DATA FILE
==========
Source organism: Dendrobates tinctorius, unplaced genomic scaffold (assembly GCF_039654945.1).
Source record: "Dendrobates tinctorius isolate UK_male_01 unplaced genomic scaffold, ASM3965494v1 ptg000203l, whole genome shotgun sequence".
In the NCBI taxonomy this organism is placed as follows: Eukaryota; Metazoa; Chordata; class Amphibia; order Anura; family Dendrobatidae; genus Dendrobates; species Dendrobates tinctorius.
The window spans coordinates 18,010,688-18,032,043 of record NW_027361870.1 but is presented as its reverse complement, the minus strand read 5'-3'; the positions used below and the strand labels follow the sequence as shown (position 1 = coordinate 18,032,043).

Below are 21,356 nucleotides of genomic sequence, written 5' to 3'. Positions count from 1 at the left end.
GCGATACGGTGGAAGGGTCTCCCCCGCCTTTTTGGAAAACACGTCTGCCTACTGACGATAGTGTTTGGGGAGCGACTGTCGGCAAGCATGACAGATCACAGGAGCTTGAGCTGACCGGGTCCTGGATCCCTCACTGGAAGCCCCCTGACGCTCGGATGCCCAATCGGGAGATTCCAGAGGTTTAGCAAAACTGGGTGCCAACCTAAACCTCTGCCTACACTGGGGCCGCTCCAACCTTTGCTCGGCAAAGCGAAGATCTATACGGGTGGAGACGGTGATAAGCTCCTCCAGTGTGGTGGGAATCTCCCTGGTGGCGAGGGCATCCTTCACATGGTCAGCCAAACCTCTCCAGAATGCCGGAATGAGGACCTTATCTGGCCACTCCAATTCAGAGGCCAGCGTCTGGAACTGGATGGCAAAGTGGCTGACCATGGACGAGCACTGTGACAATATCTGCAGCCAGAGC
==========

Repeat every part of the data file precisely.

Source organism: Dendrobates tinctorius, unplaced genomic scaffold (assembly GCF_039654945.1).
Source record: "Dendrobates tinctorius isolate UK_male_01 unplaced genomic scaffold, ASM3965494v1 ptg000203l, whole genome shotgun sequence".
In the NCBI taxonomy this organism is placed as follows: Eukaryota; Metazoa; Chordata; class Amphibia; order Anura; family Dendrobatidae; genus Dendrobates; species Dendrobates tinctorius.
The window spans coordinates 18,010,688-18,032,043 of record NW_027361870.1 but is presented as its reverse complement, the minus strand read 5'-3'; the positions used below and the strand labels follow the sequence as shown (position 1 = coordinate 18,032,043).

Below are 21,356 nucleotides of genomic sequence, written 5' to 3'. Positions count from 1 at the left end.
GCGATACGGTGGAAGGGTCTCCCCCGCCTTTTTGGAAAACACGTCTGCCTACTGACGATAGTGTTTGGGGAGCGACTGTCGGCAAGCATGACAGATCACAGGAGCTTGAGCTGACCGGGTCCTGGATCCCTCACTGGAAGCCCCCTGACGCTCGGATGCCCAATCGGGAGATTCCAGAGGTTTAGCAAAACTGGGTGCCAACCTAAACCTCTGCCTACACTGGGGCCGCTCCAACCTTTGCTCGGCAAAGCGAAGATCTATACGGGTGGAGACGGTGATAAGCTCCTCCAGTGTGGTGGGAATCTCCCTGGTGGCGAGGGCATCCTTCACATGGTCAGCCAAACCTCTCCAGAATGCCGGAATGAGGACCTTATCTGGCCACTCCAATTCAGAGGCCAGCGTCTGGAACTGGATGGCAAAGTGGCTGACCATGGACGAGCACTGTGACAATATCTGCAGCCAGAGC